Lengths of Kimono Sleeves
Nowadays, the sleeve lengths of ready-made Kimono (着物) and Juban (襦袢, Kimono undergarment) are standardized to approximately 49 centimeters so that the sleeves of outer and inner layers are almost always fit with each other. However, when I try to wear my grandmother’s Kimono on Juban I bought, sometimes the sleeve lengths are mismatch and it’s really inconvenient.
This happens because there was no rule for sleeve lengths in the age of my mother and grandmother. Only standards they had were: 1) longer sleeves for formal occasions, shorter for casual, and 2) longer sleeves for young people, shorter for old.
As you might know, there are many styles in Kimono fashion. As for Furisode (振袖, formal kimono with long, trailing sleeves) alone, we have Oh-Furisode (大振袖) with the longest sleeves, and Chu-Furisode (中振袖) with shorter sleeves, and of course, at the time of my grandmother’s generation, the sleeve length for each style was not specified. Accordingly, everybody including my grandmother had to have Juban as many as the number of Kimono they had.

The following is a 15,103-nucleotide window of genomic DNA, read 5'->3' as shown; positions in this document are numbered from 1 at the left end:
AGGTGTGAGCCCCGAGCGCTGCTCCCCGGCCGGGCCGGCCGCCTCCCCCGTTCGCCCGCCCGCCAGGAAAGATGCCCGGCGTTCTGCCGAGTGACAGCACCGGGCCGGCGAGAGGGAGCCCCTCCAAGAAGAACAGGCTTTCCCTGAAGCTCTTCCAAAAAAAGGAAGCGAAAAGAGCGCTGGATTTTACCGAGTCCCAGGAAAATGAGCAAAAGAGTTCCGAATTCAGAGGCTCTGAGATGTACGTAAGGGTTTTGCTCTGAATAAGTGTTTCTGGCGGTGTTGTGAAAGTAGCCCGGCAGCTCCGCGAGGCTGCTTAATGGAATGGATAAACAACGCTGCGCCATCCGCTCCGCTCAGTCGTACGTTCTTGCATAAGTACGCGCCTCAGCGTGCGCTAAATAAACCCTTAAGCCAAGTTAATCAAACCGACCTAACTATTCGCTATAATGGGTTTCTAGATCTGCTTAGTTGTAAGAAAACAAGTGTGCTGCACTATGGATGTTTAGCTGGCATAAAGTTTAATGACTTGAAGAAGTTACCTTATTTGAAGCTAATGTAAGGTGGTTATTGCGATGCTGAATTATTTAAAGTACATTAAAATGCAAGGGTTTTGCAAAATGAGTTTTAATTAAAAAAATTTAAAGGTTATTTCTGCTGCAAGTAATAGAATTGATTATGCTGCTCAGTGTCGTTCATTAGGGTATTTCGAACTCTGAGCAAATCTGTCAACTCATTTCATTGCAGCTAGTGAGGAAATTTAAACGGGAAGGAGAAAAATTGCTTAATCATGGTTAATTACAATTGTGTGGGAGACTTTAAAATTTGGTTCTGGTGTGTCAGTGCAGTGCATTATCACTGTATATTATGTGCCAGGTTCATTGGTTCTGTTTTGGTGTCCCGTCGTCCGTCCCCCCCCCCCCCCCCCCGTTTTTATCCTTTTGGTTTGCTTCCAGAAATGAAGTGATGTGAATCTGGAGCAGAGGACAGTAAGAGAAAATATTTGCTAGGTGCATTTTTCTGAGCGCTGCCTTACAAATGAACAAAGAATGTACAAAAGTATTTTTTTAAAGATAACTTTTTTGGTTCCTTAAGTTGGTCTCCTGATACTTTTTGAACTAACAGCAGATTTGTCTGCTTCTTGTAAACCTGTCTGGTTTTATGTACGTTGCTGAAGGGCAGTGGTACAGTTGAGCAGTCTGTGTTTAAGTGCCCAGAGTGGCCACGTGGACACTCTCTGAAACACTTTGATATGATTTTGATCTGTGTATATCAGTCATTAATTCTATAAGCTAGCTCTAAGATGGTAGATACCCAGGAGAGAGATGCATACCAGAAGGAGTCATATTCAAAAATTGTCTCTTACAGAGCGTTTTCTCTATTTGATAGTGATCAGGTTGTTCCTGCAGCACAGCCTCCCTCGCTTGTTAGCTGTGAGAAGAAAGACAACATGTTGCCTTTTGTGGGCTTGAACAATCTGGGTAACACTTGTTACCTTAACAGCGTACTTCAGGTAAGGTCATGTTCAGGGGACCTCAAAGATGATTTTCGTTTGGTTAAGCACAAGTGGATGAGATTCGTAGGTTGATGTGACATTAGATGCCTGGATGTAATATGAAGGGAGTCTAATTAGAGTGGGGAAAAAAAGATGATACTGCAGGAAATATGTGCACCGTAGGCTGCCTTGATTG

Genroku-Sode (元禄袖) is a kind of Kimono popular in the Edo (江戸) period. In the old times, when Kimono was nothing special, and was just an everyday outfit, it was loved because of it’s short and round-shaped sleeves which were very convenient to do domestic duties.
I was thinking that ready-made products are convenient, but as I learn Genrokusode, I understood that Kimono fashion is far deeper than I thought. Trying various sleeve lengths and shapes can expand the joy of the Kimono fashion.
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